How To Have 1000 Number Ones - The Easy Way

Wednesday, August 02, 2006

Blame It On The Weatherman

Jo from the Resplendents had raided her Mum’s record collection for potential additions to the collection and come up with a 7” of In The Year 2525 (Exordium and Terminus) by Zager & Evans. This kind gift inspired me to take a walk to Headingley on a sunny day to see what the old favourites had to offer.

Before the old, however, came the new. My first stop was the recently-opened RSPCA shop. I hoped this newcomer would prove to be good for the cause, but was disappointed to find only a small selection of CD singles. The one ray of light was the 800th Number One, Bootie Call by All Saints, complete with four postcards with a picture of each All Saint, which I rearranged to preference.

Next door was the familiar British Heart Foundation, where I was able to replace my scratchy copy of The Roussos Phenomenon EP by Demis Roussos with one in much better nick. I also found Tears On My Pillow by Johnny Nash and a CD of Fatman Scoop’s Be Faithful, which oddly did not include the cleaned-up radio version, only the full-on sweary mix.

I have tended to avoid the Arc shop, due to being overly frustrated with the inflated price of some of the items I desired. This time I decided to take a peek, however, and was pleased to find a selection of CD singles at only £1 apiece. These included Emma Bunton’s What Took You So Long?, a personal favourite, and Take That’s Back For Good, which came as two separate CDs, one of which included a live Beatles medley.

Craig David’s 7 Days and Yeah! by Usher featuring Lil’ Jon are barely worthy of comment, but Madonna’s version of American Pie* is notable for being perhaps the worst ever cover version to reach the top. To add insult to injury this monstrosity was being sold at a premium price of £1.99, but I grudgingly bought it, along with another Madonna hit, the 7” of Into The Groove which I needed only for the picture sleeve which I had been unable to locate until now.

By now I was too hot and I had work to do, so I brought my trip to an end. A few days later I returned to Headingley to start where I left off, braving the weather – rain, on this occasion – once again.

As I went on the rain got progressively worse and I began to wish I hadn’t bothered, but by now it was easier to go forward than back, so I pressed on to Help The Aged. Here I picked up McFly’s Obviously. This was the first part of a 2-CD set and included only two tracks, but was nonetheless an essential purchase. Whitney Houston’s I Wanna Dance With Somebody (Who Loves Me) was another only needed for the sleeve, but Cliff Richard’s awful Christmas hit Saviour’s Day was all new and fully intact. The B-side ‘Oh Boy Medley’ is something special, with Cliff destroying a series of rock and roll classics. It sounded better before I realised that it ought to be played at 33rpm.

The till assistant had no idea how much to charge for the 7” singles. I used my expertise and experience to suggest a price of 50p each, but he deferred to his boss who over-ruled me and imposed a £1 tariff. The assistant apologetically checked that I still wanted to them, and naturally I agreed the deal.

In the PDSA shop I found two 7”s from the 1950s, Buddy Holly’s fantastic It Doesn’t Matter Anymore and When by the Kalin Twins. Both were in poor condition but were nevertheless welcome additions. I found a remix CD of Culture Beat’s Mr Vain, which I bought despite doubting that it was exactly what I needed. My suspicion was later confirmed – this was a separate release and didn't contain the single mix.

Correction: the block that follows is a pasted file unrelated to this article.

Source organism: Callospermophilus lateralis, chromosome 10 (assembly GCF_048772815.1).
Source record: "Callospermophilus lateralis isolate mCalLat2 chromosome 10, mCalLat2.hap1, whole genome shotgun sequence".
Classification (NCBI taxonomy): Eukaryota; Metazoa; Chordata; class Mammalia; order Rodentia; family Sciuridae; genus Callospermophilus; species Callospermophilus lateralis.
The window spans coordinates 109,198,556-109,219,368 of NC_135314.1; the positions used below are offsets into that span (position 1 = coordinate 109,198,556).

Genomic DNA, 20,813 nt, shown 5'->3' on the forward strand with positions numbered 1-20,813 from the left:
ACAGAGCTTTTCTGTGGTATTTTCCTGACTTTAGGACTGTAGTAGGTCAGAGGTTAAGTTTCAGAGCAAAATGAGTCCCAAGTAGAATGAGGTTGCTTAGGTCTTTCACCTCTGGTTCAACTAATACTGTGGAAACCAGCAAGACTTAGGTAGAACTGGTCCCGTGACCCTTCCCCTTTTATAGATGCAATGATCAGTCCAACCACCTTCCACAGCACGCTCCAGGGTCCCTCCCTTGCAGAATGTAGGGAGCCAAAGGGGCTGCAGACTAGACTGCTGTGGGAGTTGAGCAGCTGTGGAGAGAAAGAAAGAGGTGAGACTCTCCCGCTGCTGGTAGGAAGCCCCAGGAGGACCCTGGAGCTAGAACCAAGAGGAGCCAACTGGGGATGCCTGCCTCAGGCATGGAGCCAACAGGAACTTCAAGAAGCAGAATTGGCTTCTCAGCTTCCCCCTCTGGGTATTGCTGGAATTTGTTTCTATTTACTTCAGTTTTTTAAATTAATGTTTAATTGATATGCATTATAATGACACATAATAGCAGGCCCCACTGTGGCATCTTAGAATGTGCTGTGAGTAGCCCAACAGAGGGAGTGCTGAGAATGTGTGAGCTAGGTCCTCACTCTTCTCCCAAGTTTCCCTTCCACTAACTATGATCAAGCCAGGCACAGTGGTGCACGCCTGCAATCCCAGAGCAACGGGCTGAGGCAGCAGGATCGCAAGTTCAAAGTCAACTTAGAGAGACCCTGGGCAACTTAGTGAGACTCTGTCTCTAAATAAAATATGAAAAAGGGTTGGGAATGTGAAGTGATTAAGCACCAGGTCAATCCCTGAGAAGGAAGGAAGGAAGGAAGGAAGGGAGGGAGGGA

The CD single of Please Don’t Go/Game Boy is something of a curiosity. ‘Please Don’t Go’ appears as an extended version, while ‘Game Boy’ is a shorter edit than the 7”. This gave me a quandary regarding the construction of my iTunes playlist, which ended with my decision to stick to the 7” versions.

Take That’s Everything Changes included another Beatles medley, and there was yet another on A1’s Take On Me. One of the great travesties of my mission is that I must now own A1’s limp cover version (another candidate for the worst ever) but won’t get the pleasure of adding A-Ha’s classic original to the collection, it having stalled at Number Two. The fact that a free A1 poster was included is no consolation.

My final destination was Oxfam. I dipped into the 7” singles and found two possible quality improvements. The new copy of Leo Sayer’s When I Need You was a great deal better than the one I already had, but When Will I See You Again by the Three Degrees was worse. I passed on a copy of Sandie Shaw’s There’s Always Something There To Remind Me priced at an outrageous £4.99.

In the CD singles I found Blur’s Beetlebum, No Doubt’s Don’t Speak, Dilemma by Nelly featuring Kelly Rowland and Stay Another Day by East 17, often thought of as a Christmas record despite the fact that it doesn’t mention Christmas or anything to do with it. I bought a promotional version of Five’s Let’s Dance as a curio.

When I had paid for my goods the assistant made a brave attempt to squeeze my purchases into a carrier bag that was blatantly too small for the job. Eventually he abandoned the mission and chose to place the small bag inside a larger one along with the remaining items.

The rain continued to fall but it was time to go, so I bought a box of lager and a newspaper and waited for a bus to take me home.

* One of only five occasions that a Number One title has included a nationality or country.